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Smith thanks many, retires as Cowboy

JACKSONVILLE, Fla. -- Emmitt Smith decided to stop running.
There was nothing left to prove, no records left to chase.

Breaking down in tears and grasping his beloved Dallas Cowboys
helmet, Smith retired Thursday after a 15-year career in which he
became the NFL's career rushing leader and played a key role on
three Super Bowl champions.

The decision had been expected for several days, but the
finality of it all was still poignant. Flanked by his wife, Pat,
and Cowboys owner Jerry Jones, Smith thanked a list of people
several pages long -- everyone from his Pee Wee football coaches to
longtime Dallas fullback Daryl "Moose" Johnston, the fierce
blocker who cleared so many holes for No. 22.

"It's been a tremendous ride," said Smith, who spent his final
two years with the Arizona Cardinals after 13 seasons in Big D.
"My 15 years, my 15 minutes of fame, is up."

Not quite.

There's one more stop -- Canton, Ohio.

"I'm going to be biased when you ask who's the greatest running
back of all time," Johnston said. "You can probably make a case
for eight to 10 guys. But for me, it's always been Emmitt."

The 35-year-old Smith ran for 18,355 yards and 164 touchdowns in
his career, both NFL records. He closed it out by running for 937
yards and nine touchdowns in Arizona this season.

Former Giants linebacker Pepper Johnson still remembers the
determined rookie who came out of Florida in 1990.

"I saw a guy with the eye of a demon, a guy that ran the ball
with a passion, a guy that had great vision and a small guy that
didn't play small," said Johnson, now an assistant coach with the
New England Patriots. "I remember him picking me up on a blitz and
when he hit me, he was like, 'Oh Pepper, I shocked you on that,
didn't I?' "

Smith was more consistent than he was spectacular, a running
back who could be relied on to get tough yards when tough yards
were needed.

He rushed for 1,000 yards or more every year between 1991 and
2001. He led the NFL in rushing from 1991-93, then again in 1995.
He also paced the league in touchdowns three times.

But despite his impressive statistics, he won just two major
awards in 15 seasons -- NFL MVP in 1993 and the Super Bowl MVP that
same season, when he rushed for 130 yards and two touchdowns in the
Cowboys' 30-13 win over Buffalo. He also had perhaps his greatest
game with a separated shoulder, rushing for 229 yards in a crucial
victory over the New York Giants.

"Emmitt has never forgot he was part of a team and what the
team meant," Jones said. "Your place in our franchise has always
been secure."

It was only appropriate that Smith retired at the Super Bowl,
having been part of Dallas' glorious run in the 1990s -- three
championships in four years with a team featuring Smith, Troy
Aikman and Michael Irvin.

Many were shocked when Smith left Dallas after the 2002 season,
deciding to extend a career that was clearly past its prime. He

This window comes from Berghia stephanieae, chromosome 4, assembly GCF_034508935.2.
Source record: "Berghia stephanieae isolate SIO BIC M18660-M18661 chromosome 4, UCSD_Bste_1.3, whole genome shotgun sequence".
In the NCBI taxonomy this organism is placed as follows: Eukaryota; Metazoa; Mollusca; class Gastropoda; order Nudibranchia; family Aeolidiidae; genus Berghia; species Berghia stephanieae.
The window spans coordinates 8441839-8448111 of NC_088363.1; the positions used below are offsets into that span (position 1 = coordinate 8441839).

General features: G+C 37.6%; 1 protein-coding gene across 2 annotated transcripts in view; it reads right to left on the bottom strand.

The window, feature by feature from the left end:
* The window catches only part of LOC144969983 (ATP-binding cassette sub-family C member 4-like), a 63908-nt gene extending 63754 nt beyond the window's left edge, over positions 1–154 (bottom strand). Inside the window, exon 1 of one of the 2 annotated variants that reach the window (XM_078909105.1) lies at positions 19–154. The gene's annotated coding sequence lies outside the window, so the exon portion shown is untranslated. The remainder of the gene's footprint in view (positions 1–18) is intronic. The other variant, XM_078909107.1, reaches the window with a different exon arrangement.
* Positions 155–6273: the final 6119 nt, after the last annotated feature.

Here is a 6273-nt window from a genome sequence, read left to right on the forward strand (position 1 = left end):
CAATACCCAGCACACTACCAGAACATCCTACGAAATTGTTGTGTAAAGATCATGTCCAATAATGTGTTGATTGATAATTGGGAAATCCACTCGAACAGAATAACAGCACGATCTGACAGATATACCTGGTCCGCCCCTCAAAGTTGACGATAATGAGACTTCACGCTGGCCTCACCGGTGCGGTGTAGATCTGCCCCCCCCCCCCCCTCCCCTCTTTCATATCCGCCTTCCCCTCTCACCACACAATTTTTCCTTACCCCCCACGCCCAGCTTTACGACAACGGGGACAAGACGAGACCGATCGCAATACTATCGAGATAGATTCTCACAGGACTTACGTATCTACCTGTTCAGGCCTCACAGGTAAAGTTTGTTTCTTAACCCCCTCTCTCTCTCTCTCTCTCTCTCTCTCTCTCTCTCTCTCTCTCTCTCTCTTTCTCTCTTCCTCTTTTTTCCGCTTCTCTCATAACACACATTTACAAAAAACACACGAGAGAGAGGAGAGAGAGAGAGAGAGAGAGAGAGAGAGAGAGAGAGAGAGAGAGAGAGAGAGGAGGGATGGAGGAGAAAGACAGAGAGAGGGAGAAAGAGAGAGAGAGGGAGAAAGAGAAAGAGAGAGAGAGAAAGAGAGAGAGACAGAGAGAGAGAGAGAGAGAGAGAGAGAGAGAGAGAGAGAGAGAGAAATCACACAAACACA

finished up in a red-birded helmet, playing in a half-filled
stadium in the sweltering Arizona desert.

"There were a lot of people, including myself, who didn't want
him to go," said Darren Woodson, a longtime teammate in Dallas.
"I told him a few times, 'Let's think about this before you do
it.' But he had it set in his mind that he wanted to prove he had
something left in the tank."

Plagued by injuries, Smith rushed for a career-low 256 yards in
2003, averaging a meager 2.8 yards per carry. He bounced back to
have a respectable season, but the Cardinals still missed the
playoffs with a 6-10 record.

Smith said he had no regrets, other than failing to meet his
goal of leading Arizona to the playoffs. He acknowledged Cardinals
coach Dennis Green, one of several hundred people who crowded the
room for Smith's retirement.

"I want to thank the Cardinals for letting me play two more
years," he said. "I padded that record. That does mean a lot to
me."

Arizona hastened Smith's retirement by telling him that he
wouldn't be back for next season. Like Dallas two years earlier,
the Cardinals wanted to go with their younger backs.

"That made my decision a whole lot easier," he said, adding
that he turned down offers to continue his career elsewhere. "I
have a home. It's with my family."

Two names stood out on Smith's lengthy thank-you list. There was
Jones, mocked by some for drafting a 5-foot-9½ running back who
didn't exactly blow people away with his speed. And Johnston, a
close friend who stood along a wall during the retirement
announcement.

"Daryl, I love you to death," Smith said, dabbing at his
tears with a tissue. "You've been there through thick and thin. I
don't know why, but every time I think of you, I always break
down."

Smith wasn't happy about leaving Dallas two years ago, but any
hard feelings toward his former employer have clearly thawed.
Dallas plans to sign Smith to a one-day contract, so he can
officially retire as a Cowboy.

"You don't know how much this star really means to me," Smith
said, breaking down as he placed his left hand on one of two Dallas
helmets on the dais.

Wearing a pinstripe suit -- blue, of course -- Smith said he'll
pursue some business opportunities. But he also vowed to stay close
to the game and give something back to the fans.

"I'm moving on to another chapter in my life," he said.
"That's a chapter I'm looking forward to."